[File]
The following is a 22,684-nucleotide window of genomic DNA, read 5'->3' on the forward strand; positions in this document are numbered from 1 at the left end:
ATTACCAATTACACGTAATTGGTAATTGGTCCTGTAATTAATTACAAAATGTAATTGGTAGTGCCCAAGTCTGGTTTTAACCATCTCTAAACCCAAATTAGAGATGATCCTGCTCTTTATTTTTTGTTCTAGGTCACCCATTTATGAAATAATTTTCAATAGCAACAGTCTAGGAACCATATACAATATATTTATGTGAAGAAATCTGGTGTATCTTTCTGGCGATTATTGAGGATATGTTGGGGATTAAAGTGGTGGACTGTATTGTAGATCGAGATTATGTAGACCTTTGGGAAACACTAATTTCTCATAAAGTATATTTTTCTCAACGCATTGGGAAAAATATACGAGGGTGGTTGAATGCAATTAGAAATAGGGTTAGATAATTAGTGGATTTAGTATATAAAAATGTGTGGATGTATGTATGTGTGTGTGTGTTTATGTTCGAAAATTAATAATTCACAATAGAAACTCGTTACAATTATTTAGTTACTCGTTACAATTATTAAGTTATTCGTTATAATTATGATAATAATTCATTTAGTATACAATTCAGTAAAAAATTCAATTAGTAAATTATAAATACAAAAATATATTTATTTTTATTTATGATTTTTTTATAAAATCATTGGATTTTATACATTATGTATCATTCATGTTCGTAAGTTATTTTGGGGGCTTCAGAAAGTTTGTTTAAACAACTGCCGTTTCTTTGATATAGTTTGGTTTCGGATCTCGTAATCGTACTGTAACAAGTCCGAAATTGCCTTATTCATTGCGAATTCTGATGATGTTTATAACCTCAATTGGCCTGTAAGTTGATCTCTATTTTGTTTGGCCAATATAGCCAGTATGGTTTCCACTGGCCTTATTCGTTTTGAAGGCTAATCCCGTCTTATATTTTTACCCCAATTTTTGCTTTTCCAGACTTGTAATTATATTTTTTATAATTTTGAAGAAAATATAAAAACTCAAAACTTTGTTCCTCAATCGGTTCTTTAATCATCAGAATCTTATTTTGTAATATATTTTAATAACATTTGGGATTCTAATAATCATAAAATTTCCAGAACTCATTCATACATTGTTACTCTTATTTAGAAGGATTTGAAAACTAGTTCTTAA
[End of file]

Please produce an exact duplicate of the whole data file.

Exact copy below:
The following is a 22,684-nucleotide window of genomic DNA, read 5'->3' on the forward strand; positions in this document are numbered from 1 at the left end:
ATTACCAATTACACGTAATTGGTAATTGGTCCTGTAATTAATTACAAAATGTAATTGGTAGTGCCCAAGTCTGGTTTTAACCATCTCTAAACCCAAATTAGAGATGATCCTGCTCTTTATTTTTTGTTCTAGGTCACCCATTTATGAAATAATTTTCAATAGCAACAGTCTAGGAACCATATACAATATATTTATGTGAAGAAATCTGGTGTATCTTTCTGGCGATTATTGAGGATATGTTGGGGATTAAAGTGGTGGACTGTATTGTAGATCGAGATTATGTAGACCTTTGGGAAACACTAATTTCTCATAAAGTATATTTTTCTCAACGCATTGGGAAAAATATACGAGGGTGGTTGAATGCAATTAGAAATAGGGTTAGATAATTAGTGGATTTAGTATATAAAAATGTGTGGATGTATGTATGTGTGTGTGTGTTTATGTTCGAAAATTAATAATTCACAATAGAAACTCGTTACAATTATTTAGTTACTCGTTACAATTATTAAGTTATTCGTTATAATTATGATAATAATTCATTTAGTATACAATTCAGTAAAAAATTCAATTAGTAAATTATAAATACAAAAATATATTTATTTTTATTTATGATTTTTTTATAAAATCATTGGATTTTATACATTATGTATCATTCATGTTCGTAAGTTATTTTGGGGGCTTCAGAAAGTTTGTTTAAACAACTGCCGTTTCTTTGATATAGTTTGGTTTCGGATCTCGTAATCGTACTGTAACAAGTCCGAAATTGCCTTATTCATTGCGAATTCTGATGATGTTTATAACCTCAATTGGCCTGTAAGTTGATCTCTATTTTGTTTGGCCAATATAGCCAGTATGGTTTCCACTGGCCTTATTCGTTTTGAAGGCTAATCCCGTCTTATATTTTTACCCCAATTTTTGCTTTTCCAGACTTGTAATTATATTTTTTATAATTTTGAAGAAAATATAAAAACTCAAAACTTTGTTCCTCAATCGGTTCTTTAATCATCAGAATCTTATTTTGTAATATATTTTAATAACATTTGGGATTCTAATAATCATAAAATTTCCAGAACTCATTCATACATTGTTACTCTTATTTAGAAGGATTTGAAAACTAGTTCTTAA